Hague Conferences (1899, 1907)

Freya Baetens

in International Relations

ISBN: 9780199743292
Published online November 2012 | | DOI:
Hague Conferences (1899, 1907)


In 1899, Czar Nicolas II took the initiative to convene a peace conference with two core objectives in mind. One was to obtain a reduction of military budgets through some agreed system of disarmament, as the growing rivalry between the great industrialized European empires began to pose a major threat to the international system then existing. At the same time, he sought to reduce the suffering of war, especially by members of the armed and naval forces. The second and parallel objective was to strengthen the systems available for the pacific settlement of international disputes, especially through arbitration. The conference took place in The Hague between 18 May and 29 July 1899 and was attended by twenty-six delegations. The conference was successful in its work on international humanitarian law and the law on the pacific settlement of disputes, notably with establishment of the Permanent Court of Arbitration, but it failed to achieve a reduction of military budgets and a plan for disarmament. However, it marked the first major multilateral international conference that was not limited simply to the European empires adjusting their relations or to the European powers dealing with the immediate repercussions of a war. The 1907 conference was convened to reexamine the work of 1899 in light of recent incidents such as the Boer War (1899–1902) and the Russo-Japanese War (1904–1905). The Second Hague Peace Conference was in session from 15 June to 19 October 1907 with forty-three delegations taking part. The main goals of this conference included elaboration on the provisions of the convention relative to the pacific settlement of international disputes, the international commissions of inquiry, and questions relative to maritime prizes. Little progress was made at this conference, although a report on the proposed international prize court was adopted in the context of the conference’s general work on the law of maritime warfare, and so was the Convention Respecting the Limitations of the Employment of Force for the Recovery of Contract Debts (the so-called Drago-Porter Convention). However, in the period of less than a decade that had passed between both conferences, the world had witnessed the rise of two great power blocs—the Triple Alliance (Germany, Austria-Hungary, and Italy) and the Triple Entente (the United Kingdom, France, and Russia). These agreements for military cooperation implied that if two countries engaged in combat, the four others would automatically be drawn in as well. As early as 1907, through these alliances, a major war seemed inevitable. Moreover, over and above the two major alliances, the great powers had concluded numerous treaties with smaller countries. Hence, Serbia could count on support from Russia, which could lead to a dangerous situation because Serbia was an enemy of the Austro-Hungarian Empire. A conflict between Serbia and the Dual Monarchy could draw in Russia and, with Russia, the rest of Europe. This exact train of events led to the outbreak of World War I. Note: all works mentioned herein can be consulted at the Peace Palace library in The Hague.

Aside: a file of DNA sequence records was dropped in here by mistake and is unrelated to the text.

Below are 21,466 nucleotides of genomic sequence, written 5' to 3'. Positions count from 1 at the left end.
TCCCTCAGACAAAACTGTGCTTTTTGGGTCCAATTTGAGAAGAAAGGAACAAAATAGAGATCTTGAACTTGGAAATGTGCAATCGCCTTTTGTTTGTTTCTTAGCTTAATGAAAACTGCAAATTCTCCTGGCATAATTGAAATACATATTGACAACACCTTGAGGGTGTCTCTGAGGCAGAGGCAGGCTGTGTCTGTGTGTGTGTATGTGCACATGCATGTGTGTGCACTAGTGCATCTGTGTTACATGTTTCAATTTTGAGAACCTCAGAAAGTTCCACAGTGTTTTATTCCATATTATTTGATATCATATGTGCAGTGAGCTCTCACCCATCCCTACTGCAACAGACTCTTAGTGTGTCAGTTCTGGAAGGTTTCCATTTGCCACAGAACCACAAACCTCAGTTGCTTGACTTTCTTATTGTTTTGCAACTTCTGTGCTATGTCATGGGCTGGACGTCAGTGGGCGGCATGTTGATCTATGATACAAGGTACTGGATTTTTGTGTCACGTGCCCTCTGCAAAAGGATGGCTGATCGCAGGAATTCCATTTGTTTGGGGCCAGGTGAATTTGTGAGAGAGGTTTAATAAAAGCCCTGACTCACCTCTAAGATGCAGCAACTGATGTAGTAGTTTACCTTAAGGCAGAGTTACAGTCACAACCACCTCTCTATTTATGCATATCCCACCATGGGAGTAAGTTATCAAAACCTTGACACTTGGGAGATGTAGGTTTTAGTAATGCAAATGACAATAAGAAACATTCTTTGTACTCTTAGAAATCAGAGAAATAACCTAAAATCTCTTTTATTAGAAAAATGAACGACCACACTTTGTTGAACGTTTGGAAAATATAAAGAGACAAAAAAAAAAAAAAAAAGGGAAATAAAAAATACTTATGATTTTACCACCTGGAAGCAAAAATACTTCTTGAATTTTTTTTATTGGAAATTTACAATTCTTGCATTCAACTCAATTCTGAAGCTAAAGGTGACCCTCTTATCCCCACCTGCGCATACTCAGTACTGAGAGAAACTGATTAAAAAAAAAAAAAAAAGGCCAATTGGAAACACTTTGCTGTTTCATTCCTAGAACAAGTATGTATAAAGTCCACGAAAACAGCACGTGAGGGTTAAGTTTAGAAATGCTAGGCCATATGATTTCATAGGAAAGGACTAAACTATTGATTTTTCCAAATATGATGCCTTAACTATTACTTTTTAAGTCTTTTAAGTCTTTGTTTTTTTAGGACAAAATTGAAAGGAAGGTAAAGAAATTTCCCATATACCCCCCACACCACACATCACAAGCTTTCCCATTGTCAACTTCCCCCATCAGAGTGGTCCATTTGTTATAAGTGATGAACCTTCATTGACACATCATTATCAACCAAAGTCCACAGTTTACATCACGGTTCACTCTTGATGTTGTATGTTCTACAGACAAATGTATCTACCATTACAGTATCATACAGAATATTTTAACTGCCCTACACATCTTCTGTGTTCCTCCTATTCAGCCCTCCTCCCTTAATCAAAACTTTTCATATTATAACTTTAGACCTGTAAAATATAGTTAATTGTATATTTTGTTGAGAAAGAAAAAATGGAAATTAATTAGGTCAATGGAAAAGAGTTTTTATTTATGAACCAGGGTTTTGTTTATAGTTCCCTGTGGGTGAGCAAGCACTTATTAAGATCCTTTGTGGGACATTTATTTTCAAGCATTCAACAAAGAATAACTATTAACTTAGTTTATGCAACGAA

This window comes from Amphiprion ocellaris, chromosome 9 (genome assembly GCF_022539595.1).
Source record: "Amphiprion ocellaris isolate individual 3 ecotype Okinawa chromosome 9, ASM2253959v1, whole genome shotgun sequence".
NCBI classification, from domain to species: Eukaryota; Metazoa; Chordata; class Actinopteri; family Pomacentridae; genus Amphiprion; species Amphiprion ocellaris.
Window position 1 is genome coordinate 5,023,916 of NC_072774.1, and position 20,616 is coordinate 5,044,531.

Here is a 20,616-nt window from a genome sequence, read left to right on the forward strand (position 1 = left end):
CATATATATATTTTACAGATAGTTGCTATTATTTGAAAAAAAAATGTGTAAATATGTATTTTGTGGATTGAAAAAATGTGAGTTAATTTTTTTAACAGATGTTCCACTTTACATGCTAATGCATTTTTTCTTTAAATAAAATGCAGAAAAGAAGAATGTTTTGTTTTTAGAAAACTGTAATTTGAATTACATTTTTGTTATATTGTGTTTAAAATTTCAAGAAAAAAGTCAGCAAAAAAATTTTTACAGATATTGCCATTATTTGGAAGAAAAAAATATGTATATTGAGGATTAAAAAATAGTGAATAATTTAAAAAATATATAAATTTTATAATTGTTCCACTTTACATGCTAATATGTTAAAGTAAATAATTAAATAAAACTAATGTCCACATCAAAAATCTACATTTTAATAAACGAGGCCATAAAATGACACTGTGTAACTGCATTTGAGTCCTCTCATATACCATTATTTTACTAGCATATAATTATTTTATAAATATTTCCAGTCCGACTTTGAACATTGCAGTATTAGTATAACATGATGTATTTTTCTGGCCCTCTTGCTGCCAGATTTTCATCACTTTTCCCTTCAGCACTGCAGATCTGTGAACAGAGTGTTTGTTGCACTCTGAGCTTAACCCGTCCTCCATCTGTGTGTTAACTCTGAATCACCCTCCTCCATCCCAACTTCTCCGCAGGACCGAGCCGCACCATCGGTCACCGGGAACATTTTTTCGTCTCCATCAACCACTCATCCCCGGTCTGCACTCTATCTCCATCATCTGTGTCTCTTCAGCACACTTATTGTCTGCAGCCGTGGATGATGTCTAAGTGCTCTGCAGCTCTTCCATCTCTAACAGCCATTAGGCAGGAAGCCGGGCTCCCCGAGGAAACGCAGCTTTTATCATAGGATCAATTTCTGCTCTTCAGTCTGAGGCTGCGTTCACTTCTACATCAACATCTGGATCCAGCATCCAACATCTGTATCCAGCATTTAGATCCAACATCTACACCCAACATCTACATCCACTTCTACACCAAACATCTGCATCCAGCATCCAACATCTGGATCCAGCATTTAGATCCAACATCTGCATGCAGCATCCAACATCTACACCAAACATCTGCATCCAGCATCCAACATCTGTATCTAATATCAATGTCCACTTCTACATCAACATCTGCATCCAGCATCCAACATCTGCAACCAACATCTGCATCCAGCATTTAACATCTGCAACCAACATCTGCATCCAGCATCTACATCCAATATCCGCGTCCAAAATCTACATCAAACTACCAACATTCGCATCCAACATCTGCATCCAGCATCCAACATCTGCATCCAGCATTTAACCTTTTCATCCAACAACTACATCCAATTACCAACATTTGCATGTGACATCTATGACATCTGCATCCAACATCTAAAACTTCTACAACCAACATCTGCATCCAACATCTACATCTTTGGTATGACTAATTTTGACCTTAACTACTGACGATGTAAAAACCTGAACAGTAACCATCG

Article.  14642 words. 

Subjects: International Relations

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